The Art and Influence of Hip Hop

The Art and Influence of Hip Hop

View full screen - View 1 of Lot 63. Shirt King Phade throwback warmup jacket and sweatpants.

Shirt King Phade

Shirt King Phade throwback warmup jacket and sweatpants

Lot Closed

March 30, 05:02 PM GMT


3,000 - 5,000 USD

Lot Details


Custom track jacket and sweatpants. Shirt King Phade, ca. 1987.

Royal blue wool track-style jacket, size unknown, zip closure, white leather collar, elastic ribbed waistbands, drawstring waist, PHADE icon stitched on left chest, "SHIRT KINGS" embroidered on back, cloth photo patch on inside shows Jay-Z next to the jacket and reads "Jan.21.87 ♛ SHIRT KING PHADE".

Royal blue track-style sweatpants, size unknown, elastic waistband with black string, elastic ankles, PHADE icon stitched on upper left leg.

Accompanied by: color print on photographic paper, 13 by 19 in. (33 x 48.3 cm.), signed "♛ SHIRT KING PHADE!", featuring Jay-Z and two people wearing royal blue "SHIRT KINGS" track-style jackets and sweatpants.


"Used to be the shit, why they have to stop... Hit the Shirt Kings for an ill airbrush top." ("Queen's Day", Run DMC)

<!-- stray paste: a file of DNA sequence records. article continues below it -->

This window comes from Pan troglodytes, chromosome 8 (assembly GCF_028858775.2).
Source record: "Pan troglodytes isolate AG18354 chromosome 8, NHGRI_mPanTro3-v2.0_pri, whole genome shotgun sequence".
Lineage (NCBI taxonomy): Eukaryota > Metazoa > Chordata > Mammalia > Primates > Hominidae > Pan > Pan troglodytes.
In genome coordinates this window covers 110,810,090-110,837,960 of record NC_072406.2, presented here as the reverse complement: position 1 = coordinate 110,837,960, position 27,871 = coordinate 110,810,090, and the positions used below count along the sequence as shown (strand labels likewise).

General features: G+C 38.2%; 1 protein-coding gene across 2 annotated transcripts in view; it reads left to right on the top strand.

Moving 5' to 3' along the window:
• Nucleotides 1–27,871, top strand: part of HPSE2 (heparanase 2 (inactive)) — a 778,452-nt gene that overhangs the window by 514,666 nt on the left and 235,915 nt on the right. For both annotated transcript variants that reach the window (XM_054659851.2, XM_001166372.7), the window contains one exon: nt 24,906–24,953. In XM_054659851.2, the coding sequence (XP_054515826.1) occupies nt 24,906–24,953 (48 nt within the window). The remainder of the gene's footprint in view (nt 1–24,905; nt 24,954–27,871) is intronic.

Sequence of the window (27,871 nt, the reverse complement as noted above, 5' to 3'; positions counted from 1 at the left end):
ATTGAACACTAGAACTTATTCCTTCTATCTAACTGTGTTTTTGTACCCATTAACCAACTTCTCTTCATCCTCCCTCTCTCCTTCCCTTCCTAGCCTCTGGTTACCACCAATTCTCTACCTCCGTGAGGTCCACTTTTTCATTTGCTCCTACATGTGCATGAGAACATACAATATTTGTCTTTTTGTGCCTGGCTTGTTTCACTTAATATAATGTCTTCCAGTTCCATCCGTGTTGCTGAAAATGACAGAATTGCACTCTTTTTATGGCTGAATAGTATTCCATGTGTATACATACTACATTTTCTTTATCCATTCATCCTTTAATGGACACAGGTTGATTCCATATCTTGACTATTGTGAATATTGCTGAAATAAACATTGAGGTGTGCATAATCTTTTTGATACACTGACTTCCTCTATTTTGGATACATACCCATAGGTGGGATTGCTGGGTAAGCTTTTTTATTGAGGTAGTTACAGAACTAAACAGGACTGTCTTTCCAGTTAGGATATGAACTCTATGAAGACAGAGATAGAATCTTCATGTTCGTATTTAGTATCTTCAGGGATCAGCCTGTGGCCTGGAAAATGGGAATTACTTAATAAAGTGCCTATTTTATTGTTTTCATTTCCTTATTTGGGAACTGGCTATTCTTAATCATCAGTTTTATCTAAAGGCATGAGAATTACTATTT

In the early days of Hip Hop, a graffiti artist from New York known as Shirt King Phade created a following with his custom airbrushed t-shirts. In the Eighties, Edwin “Phade” Sacasa transferred his passion for graffiti from the surface of trains to the surface of t- shirts.

Fabric became his new canvas and soon enough, Shirt King Phade, along with his partners “the Shirt Kings”, transferred street culture and street art onto clothing becoming the first to commercialize their graffiti. Some say this was the birth of the streetwear concept.

Customization was the hallmark of the Shirt Kings. For every piece and customer, the graffiti was custom-made. Always painted with airbrush, the Shirt King style is immediately recognizable. Remixing pop culture elements and icons, we see Mickey Mouse sporting a gold chain while smoking, the Pink Panther reclining on a champagne bottle, and more. Through their vision, cartoons became badass, and a part of the foundation of graffiti streetwear.

After opening a store in Queens at the Coliseum Mall, the shop became iconic in the Hip Hop scene, in the same way Vivienne Westwood and Malcolm McLaren’s SEX shop was to the punk scene. Some of the Hip Hop’s biggest stars began passing through their doors. From the likes of Jay Z, Jam Master Jay and RZA, Phade and the Shirt Kings’ apparel found their way into several of these artists’ visual media helping to create some of Hop Hop’s most iconic images.

Today, Shirt King Phade continues to work with the biggest names in Hip Hop, Hollywood, and beyond. His artwork has undoubtedly transcended boundaries, and influenced style movements. Phade has collaborated with the biggest names in streetwear including Supreme, Stüssy, Nike, Champion, and others.

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